Pacific Wren

Pacific Wren
Pacific Wren

Tuesday, May 20, 2014

Opposites - Glendale Ponds and Mt Ord

After my return from Texas, birding friend, Jason Morgan and I teamed up on Saturday and Sunday to do some birding in Maricopa County.  On Saturday we met up at the Glendale Recharge Ponds early in the morning knowing that this place is rather unforgiving in the summertime as there is no shade and when the
Arizona temperatures start rising, this can be a miserable place to be.  But there were some reports of some shore birds that had been migrating through and timing has to be right to find them before they move on.  We managed to find 2 new life birds for Jason, the Marbled Godwit and an unexpected Bullock's Oriole.

Bullock's Oriole

Marbled Godwit

We also found plenty of evidence of some of the resident birds already nesting.  We found 3 nesting American Avocets and 1 nesting Black-necked Stilt and one more pair of Black-necked Stilts preparing for the nesting process.

American Avocet - nesting

American Avocet - nesting

Black-necked Stilt - nesting

Black-necked Stilt - (Aren't they acrobatic???!!!)

We had made plans in advance to visit Mt Ord on Sunday as it was a new area for Jason, so we met up at 6:00 am the next morning and headed north on the Beeline Hwy to the Mt Ord turnoff.  The target bird that day for Jason was the Black-chinned Sparrow and this spot is one of the most reliable places to locate this much sought after Emberizid.  It was not long and we quickly found them and from there on, anything we found were going to be icing on the cake.  Gray Vireos seem to also favor the same habitat as the Black-chinned Sparrow and we found these as well.

Gray Vireo

Rufous-crowned Sparrows can also be found in this location as well and at least one of those showed itself in the open instead of hiding low to the ground in the in the grasses and shrubs.  An Ash-throated Flycatcher was also found in the lower areas of Mt Ord near the sparrows and vireo.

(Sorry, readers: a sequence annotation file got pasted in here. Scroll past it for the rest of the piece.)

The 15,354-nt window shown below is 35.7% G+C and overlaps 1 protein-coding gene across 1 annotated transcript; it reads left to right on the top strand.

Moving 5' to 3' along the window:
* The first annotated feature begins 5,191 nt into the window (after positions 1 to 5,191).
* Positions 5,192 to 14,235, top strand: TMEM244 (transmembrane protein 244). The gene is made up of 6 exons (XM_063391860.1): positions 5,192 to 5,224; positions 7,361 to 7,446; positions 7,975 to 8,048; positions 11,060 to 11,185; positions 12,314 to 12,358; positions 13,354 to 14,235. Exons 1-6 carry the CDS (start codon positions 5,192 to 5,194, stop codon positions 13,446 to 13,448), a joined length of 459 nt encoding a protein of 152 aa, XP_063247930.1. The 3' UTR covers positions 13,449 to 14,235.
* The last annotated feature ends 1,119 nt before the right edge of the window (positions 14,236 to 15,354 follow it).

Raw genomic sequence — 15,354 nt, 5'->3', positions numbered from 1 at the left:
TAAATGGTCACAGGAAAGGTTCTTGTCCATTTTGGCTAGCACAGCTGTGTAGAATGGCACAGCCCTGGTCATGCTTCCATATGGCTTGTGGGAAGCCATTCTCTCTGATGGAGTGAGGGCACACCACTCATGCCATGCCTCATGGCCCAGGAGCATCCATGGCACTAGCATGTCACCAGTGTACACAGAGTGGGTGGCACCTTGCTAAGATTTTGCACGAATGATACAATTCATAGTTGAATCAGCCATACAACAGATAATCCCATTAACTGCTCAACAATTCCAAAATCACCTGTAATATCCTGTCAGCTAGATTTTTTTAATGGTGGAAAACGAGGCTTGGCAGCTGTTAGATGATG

Rufous-crowned Sparrow

Ash-throated Flycatcher

As we moved up to higher elevations, the warblers became more common along with some flycatchers and a very colorful tanager and a gnatcatcher that was found everywhere and feeding some fledglings..

 Blue-gray Gnatcatcher

 Black-throated Gray Warbler

 Painted Redstart

 Olive-sided Flycatcher

Western Wood-Pewee

Western Tanager

Western Scrub-Jay

At the top, we found a mass of Ladybugs swarming a small clump of grass, which was really quite awesome.  I have never seen this many in one spot in my life.  We also discovered a baby Greater Short-horned Lizard, which are always a great find and on the 1688 road heading back to our car we found a very calm but stunning Gopher Snake crossing our path that was about 3½ feet long.

 Ladybugs

Greater Short-horned Lizard

 Gopher Snake

Gopher Snake

This was a great day to be out and enjoying nature at its finest; awesome selection of birds with a few cool insects and reptiles thrown in for good measure.  I believe Jason got 4 new life birds on this trip and coupled with the 2 from the day before it was a 6 new bird weekend for Jason.  It is always a pleasure and a lot of fun to find new birds for others and birding with Jason is always a great experience.



  




3 comments:

  1. Great finds Gordon and great captures of so many of AZ's birds at two of Maricopa's premier locations. Can't wait to get out this weekend.

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  2. Nice post Gordon! Great pictures!

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    Replies
    1. Thank you Cole!
      It is always great to get a variety of critters, birds, reptiles and even insects. While the focus might be on birds, some of the others can really help to make the trip worthwhile.

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